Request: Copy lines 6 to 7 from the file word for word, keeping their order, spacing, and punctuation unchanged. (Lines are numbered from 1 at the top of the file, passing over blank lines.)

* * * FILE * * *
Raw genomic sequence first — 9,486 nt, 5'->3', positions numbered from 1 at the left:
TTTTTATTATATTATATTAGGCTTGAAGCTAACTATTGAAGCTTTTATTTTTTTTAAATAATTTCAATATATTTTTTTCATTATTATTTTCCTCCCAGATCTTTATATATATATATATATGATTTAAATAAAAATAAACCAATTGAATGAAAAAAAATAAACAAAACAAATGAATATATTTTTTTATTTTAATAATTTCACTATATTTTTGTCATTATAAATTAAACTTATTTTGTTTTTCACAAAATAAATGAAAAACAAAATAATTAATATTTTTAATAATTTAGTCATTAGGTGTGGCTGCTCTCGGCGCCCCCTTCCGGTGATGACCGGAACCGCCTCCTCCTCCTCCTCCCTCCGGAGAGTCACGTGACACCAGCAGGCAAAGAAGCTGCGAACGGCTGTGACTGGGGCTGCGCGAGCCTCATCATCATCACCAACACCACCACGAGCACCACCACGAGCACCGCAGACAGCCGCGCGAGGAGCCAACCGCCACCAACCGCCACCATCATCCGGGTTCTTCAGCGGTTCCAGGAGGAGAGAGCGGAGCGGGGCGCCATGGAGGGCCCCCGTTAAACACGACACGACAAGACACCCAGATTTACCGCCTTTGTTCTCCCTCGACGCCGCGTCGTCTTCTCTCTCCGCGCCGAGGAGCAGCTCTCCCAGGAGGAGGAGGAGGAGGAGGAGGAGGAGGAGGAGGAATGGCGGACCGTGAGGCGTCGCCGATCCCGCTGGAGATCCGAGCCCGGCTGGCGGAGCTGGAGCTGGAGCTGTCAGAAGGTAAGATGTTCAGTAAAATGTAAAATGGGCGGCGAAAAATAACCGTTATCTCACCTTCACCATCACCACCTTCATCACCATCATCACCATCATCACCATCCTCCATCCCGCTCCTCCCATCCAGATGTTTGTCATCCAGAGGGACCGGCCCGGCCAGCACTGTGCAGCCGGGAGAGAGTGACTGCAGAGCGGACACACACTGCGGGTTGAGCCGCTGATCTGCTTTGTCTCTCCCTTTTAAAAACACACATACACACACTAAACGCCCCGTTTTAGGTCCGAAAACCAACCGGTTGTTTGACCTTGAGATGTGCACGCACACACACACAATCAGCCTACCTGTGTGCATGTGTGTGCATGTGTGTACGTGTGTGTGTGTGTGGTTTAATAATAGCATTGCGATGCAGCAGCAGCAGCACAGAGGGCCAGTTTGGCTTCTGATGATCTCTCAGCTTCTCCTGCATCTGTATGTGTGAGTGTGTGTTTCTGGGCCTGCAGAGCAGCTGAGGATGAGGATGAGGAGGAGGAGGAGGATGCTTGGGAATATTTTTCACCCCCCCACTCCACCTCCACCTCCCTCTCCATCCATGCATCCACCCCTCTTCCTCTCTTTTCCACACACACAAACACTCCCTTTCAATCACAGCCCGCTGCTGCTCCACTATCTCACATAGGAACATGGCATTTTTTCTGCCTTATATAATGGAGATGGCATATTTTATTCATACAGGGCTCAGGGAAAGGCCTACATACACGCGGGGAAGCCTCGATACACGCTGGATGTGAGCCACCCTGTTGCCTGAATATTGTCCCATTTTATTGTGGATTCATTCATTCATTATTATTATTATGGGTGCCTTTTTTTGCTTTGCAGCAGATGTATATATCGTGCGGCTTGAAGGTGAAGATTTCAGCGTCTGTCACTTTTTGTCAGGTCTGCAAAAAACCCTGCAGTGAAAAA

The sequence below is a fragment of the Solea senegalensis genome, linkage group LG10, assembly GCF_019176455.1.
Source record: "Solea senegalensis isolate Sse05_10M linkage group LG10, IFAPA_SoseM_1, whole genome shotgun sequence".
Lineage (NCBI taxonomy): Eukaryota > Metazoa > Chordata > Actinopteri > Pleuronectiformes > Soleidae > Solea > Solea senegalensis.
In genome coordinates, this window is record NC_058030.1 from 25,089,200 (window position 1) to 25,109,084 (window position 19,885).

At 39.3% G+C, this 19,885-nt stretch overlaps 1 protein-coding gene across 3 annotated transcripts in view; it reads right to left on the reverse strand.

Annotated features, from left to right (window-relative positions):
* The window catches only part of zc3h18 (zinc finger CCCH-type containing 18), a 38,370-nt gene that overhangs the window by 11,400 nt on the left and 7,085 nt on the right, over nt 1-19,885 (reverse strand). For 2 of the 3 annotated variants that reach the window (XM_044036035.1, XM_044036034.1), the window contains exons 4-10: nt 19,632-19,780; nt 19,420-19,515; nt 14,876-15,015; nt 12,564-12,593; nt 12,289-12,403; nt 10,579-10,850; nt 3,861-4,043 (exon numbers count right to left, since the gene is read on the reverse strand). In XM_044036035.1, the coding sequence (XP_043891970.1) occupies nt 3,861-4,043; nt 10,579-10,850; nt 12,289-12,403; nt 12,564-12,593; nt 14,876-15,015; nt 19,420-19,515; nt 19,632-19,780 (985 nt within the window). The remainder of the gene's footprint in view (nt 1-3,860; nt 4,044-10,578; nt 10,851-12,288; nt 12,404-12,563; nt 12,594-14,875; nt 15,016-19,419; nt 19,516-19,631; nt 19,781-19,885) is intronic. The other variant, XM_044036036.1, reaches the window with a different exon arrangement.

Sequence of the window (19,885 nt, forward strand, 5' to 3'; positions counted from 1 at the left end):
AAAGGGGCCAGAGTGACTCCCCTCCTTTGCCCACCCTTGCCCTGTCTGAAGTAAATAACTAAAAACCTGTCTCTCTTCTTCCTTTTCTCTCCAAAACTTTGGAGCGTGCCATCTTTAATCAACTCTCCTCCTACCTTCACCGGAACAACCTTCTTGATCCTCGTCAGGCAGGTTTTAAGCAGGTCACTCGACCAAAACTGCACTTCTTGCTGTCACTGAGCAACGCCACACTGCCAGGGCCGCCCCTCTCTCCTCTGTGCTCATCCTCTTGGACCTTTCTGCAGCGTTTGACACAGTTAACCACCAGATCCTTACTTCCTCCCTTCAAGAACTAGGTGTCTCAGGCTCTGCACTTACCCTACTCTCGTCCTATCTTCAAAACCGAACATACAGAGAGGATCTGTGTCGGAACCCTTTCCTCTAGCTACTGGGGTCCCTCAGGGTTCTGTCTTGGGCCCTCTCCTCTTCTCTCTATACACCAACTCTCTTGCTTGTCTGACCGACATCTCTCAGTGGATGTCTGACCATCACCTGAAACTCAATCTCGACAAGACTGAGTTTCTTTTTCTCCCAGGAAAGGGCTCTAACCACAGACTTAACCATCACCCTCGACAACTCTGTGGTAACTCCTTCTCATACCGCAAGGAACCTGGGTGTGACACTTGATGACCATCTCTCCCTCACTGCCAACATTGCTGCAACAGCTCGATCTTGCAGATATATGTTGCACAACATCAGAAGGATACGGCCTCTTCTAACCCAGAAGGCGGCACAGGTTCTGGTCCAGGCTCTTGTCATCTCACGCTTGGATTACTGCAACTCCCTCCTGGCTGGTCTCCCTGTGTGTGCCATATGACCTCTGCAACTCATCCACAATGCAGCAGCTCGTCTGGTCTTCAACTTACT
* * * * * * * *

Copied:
In genome coordinates, this window is record NC_058030.1 from 25,089,200 (window position 1) to 25,109,084 (window position 19,885).

At 39.3% G+C, this 19,885-nt stretch overlaps 1 protein-coding gene across 3 annotated transcripts in view; it reads right to left on the reverse strand.